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has just five employees. The company raised $2.8 million when I last wrote about the company in September, which essentially was like adding a little gas in the tank so it could drive the car to this vital destination. The company has secured a total of $61 million since it first raised money in 2004, from investors that include Enterprise Partners Venture Capital, Venrock Associates, and Johnson & Johnson Development Corporation.
It’s kind of hard to ask about the next steps for Celladon when I can’t even see the data yet, but I asked anyway. The company is considering its options for getting more cash, which it will certainly need to run a pivotal, Phase III clinical trial that the FDA will require before the gene therapy can be sold to patients in the U.S. The options include a partnership, more venture capital, or an acquisition, Zsebo says.
Celladon has a clinical trial designed and is almost ready to approach the FDA and ask for regulators to agree on whether it’s a valid approach for the next phase of trials. The budget of this trial will depend on how many patients the company needs to enroll to satisfy the FDA. Celladon is hoping the agency won’t require huge numbers of patients—which would require more time and money—because it has already cleared a difficult statistical hurdle by showing a benefit in a small group of patients.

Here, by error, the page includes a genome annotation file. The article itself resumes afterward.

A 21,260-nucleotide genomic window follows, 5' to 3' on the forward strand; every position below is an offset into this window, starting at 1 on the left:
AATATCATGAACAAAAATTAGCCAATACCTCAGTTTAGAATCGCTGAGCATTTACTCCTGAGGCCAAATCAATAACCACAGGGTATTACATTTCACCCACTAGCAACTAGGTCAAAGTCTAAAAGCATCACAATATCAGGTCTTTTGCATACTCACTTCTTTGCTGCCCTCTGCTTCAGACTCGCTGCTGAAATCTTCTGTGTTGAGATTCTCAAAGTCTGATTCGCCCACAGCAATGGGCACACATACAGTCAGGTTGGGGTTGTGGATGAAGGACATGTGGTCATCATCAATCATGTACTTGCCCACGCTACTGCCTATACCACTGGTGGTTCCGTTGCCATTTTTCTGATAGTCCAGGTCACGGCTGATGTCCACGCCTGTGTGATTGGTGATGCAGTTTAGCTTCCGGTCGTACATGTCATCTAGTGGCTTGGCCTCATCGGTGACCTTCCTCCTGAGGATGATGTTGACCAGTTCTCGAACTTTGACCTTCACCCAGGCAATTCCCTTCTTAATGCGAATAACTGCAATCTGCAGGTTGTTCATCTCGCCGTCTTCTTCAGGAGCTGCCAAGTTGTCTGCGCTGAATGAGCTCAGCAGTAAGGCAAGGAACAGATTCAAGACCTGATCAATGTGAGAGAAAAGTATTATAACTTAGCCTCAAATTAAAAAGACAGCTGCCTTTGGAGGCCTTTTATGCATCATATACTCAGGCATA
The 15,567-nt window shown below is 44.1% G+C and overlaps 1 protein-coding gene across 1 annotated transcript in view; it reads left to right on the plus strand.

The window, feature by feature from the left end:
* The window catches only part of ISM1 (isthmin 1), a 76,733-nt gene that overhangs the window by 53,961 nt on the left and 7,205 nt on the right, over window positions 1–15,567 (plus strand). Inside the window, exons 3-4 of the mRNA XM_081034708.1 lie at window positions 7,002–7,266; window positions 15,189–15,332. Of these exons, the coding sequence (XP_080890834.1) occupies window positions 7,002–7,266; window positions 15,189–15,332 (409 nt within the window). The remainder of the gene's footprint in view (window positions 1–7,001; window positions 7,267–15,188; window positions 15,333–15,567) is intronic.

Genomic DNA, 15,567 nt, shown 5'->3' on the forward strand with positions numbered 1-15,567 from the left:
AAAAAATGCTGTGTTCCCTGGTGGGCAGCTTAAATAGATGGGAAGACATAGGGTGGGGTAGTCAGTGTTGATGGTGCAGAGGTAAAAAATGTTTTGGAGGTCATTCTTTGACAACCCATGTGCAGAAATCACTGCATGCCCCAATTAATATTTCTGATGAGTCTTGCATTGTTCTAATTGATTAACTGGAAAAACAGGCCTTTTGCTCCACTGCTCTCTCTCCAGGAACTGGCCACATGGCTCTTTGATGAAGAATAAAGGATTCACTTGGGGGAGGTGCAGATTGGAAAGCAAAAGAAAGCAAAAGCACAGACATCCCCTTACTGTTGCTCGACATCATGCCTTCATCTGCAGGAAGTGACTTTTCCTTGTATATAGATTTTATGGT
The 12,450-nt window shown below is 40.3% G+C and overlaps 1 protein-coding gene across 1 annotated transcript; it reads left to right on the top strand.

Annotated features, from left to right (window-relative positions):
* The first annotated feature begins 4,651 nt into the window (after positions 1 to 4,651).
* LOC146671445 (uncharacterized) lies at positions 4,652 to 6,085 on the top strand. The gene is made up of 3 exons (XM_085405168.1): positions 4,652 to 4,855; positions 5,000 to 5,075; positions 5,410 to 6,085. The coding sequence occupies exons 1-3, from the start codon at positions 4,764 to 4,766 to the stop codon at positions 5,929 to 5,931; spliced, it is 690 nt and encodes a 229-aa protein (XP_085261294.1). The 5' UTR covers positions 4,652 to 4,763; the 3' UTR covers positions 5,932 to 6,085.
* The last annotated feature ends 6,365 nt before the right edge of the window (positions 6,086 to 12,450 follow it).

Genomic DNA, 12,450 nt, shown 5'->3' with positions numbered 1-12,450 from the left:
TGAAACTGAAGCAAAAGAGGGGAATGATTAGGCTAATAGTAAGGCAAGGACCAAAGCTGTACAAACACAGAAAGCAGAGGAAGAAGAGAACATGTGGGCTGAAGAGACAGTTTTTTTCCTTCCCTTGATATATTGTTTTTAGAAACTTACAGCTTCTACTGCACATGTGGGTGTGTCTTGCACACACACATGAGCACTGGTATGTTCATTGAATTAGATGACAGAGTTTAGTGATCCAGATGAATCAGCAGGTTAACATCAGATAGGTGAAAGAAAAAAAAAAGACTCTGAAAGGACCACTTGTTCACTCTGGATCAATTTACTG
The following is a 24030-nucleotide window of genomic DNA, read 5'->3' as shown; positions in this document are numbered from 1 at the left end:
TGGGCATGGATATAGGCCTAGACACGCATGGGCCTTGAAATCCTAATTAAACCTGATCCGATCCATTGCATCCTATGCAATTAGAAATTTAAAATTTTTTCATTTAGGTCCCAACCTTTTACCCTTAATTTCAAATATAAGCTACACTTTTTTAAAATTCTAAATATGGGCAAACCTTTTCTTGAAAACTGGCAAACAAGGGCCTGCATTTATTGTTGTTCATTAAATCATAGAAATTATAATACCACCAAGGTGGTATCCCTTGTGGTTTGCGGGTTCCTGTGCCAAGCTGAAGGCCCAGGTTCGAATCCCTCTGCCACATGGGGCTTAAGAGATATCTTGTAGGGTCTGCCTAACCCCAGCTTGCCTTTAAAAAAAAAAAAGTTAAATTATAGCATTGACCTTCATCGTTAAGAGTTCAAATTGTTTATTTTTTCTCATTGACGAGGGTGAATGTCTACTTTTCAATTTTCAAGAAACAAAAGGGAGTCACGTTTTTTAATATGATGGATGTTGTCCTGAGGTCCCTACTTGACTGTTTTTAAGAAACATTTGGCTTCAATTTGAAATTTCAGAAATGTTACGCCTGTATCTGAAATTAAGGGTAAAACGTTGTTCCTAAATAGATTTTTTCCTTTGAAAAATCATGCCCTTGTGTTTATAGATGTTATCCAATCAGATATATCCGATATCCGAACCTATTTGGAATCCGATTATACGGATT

“We believe the data we have now are strong enough that we’ll get a priority review,” Zsebo says, meaning the FDA might offer a faster-than-usual six-month review cycle for this drug’s application. The FDA sometimes does that for treatments with life-saving potential.
No matter how much buzz the company generates in the scientific community, such a treatment is still a long way from being commercially available. Celladon hopes the pivotal trial could start sometime in the second quarter of 2011, Zsebo says, and it will require one year of patient follow up. Given how long it might take to fully enroll patients, she didn’t want to guess when the company would be ready to submit an application for FDA approval.
Zsebo, a biochemist by training who previously worked at Cell Genesys and Amgen, has heard every skeptical remark in the book about gene therapy. Can you deliver it efficiently throughout tissues where it needs to go? Can the gene get into cells, and properly express the functional protein? Is it safe?
She sounds ready to make her case on the potential benefit to patients and society at large, if this treatment can make it through the FDA. She pointed out that congestive heart failure costs the U.S. health system an estimated $39 billion a year. A lot of gene therapy products have been tested for rare genetic diseases, not a mass-market problem like this.
“This is by far the largest population for a gene therapy candidate,” Zsebo says. “This could have a very big footprint.”
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